Crocodile Dundee: great human

Crocodile Dundee is not a crocodile: he is an Australian who kills crocodiles. I make this statement for readers unfamiliar with the macabre human practice of taking the name of the animal one specialises in slaying. For the assassins of dangerous predators, such as crocodiles and lions, I am prepared to tolerate this custom without condoning it. But if any hairless hunter has the indecency to name himself after a monkey or ape – heaven forbid! – I shall sadly have to arrange for one of my Mafia contacts to have him whacked.

Mr Dundee’s path to fame and fortune begins when an attractive American journalist accompanies him on a field trip in the Australian wilderness. They clearly fancy each other, although the woman is reluctant to yield to her passion out of loyalty to her absent fiancé, an effete New York lawyer. Nevertheless, it would have been easy for Mr Dundee to press his advantage when comforting her in his arms after saving her from a crocodile. He chooses not to, but before falling asleep that night he asks his companion to forgive the (now deceased) crocodile for trying to eat her alive:

“I wouldn’t hold that against him: the same idea occurred to me a couple of times,” says Mr Dundee laconically.

This is the classic behaviour of a dominant male. He tells the female he wants her body, while demonstrating that he’s in no particular hurry – and if she proves to be unwilling he won’t take it personally. A true alpha male has no fear of rejection: he just shrugs his shoulders and looks for a female who’s more amenable. Mr Dundee does end up mating with the journalist, of course, but not until he has visited her home territory in Manhattan.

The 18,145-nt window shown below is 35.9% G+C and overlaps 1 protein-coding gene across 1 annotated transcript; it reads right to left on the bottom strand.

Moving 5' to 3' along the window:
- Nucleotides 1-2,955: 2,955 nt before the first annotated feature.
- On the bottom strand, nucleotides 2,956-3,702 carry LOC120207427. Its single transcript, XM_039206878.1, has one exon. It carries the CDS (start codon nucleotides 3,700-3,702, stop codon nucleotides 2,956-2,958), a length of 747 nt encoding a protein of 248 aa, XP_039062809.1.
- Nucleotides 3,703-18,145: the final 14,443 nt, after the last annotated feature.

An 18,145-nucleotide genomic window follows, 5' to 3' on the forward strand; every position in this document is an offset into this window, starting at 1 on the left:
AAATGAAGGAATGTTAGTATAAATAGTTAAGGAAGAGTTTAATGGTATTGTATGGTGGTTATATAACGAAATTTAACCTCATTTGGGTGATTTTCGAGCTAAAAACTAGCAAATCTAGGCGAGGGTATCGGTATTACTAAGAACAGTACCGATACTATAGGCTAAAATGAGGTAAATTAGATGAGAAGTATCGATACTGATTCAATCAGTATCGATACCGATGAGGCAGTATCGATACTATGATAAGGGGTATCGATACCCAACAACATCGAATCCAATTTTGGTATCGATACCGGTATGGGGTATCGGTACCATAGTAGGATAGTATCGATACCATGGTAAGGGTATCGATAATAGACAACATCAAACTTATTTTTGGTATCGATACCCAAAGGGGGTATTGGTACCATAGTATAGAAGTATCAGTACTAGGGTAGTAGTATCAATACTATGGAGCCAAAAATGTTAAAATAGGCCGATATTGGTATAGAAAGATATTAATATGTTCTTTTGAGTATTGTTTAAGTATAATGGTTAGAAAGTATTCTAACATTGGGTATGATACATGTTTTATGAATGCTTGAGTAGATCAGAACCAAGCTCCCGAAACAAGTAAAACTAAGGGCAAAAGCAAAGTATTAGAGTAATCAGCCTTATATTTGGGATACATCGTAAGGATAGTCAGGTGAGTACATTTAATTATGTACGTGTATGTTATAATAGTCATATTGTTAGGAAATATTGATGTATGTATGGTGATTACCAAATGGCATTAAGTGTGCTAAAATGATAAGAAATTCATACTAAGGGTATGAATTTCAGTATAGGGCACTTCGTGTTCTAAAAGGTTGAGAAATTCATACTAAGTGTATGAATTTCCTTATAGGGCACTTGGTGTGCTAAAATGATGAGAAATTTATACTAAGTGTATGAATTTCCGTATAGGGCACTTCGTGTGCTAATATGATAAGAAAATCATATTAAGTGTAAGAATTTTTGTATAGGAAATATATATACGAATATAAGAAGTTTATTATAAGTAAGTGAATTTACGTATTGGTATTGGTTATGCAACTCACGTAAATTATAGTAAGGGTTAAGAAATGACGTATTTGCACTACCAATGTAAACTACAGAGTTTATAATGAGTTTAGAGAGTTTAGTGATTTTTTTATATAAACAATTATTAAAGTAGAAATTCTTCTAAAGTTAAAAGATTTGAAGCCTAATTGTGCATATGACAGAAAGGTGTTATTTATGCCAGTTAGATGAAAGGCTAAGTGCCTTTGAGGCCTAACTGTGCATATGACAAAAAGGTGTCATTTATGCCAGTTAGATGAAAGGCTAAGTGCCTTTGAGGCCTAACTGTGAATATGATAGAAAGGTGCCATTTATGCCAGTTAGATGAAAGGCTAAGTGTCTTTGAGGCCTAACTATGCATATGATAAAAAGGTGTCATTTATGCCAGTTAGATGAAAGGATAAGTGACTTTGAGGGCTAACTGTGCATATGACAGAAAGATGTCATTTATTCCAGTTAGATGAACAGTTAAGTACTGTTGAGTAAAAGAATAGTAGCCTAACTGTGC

When Mr Dundee arrives in the great metropolis, his hosts worry that a rugged bushman such as he might find it difficult to cope in the urban jungle. These fears prove to be unfounded, largely because our hero applies himself to his unfamiliar surroundings with confidence, commonsense and considerable vigour. He tolerates no bad language, apprehends petty criminals with well-aimed soup cans, and develops an easy rapport with the “blackfellas”. When a street hoodlum attempts to threaten him, Mr Dundee looks at his flick-knife in wry amusement:

“That’s not a knife!” he scoffs, while removing a fearsome machete from his belt.

It has to be admitted that such a scene, if enacted in certain parts of England, would be highly vulnerable to satire of the “Ooh what a big knife you’ve got!” variety. In New York City, however, it makes the telling point that Mr Dundee remains the master of his environment.

Dazzled by these exploits, the journalist jilts her fiancé and weds the Australian bushman. As she is the daughter of a wealthy man, Mr Dundee acquires both an attractive spouse and lifelong financial security. But much to his credit, he does not gloat over his good fortune or punch his fist in the vulgar fashion of the celebrating sportsman. To meet the inevitable triumphs and calamities of life with a dignified restraint is the hallmark of a true gentleman. That, and the wearing of a hat.

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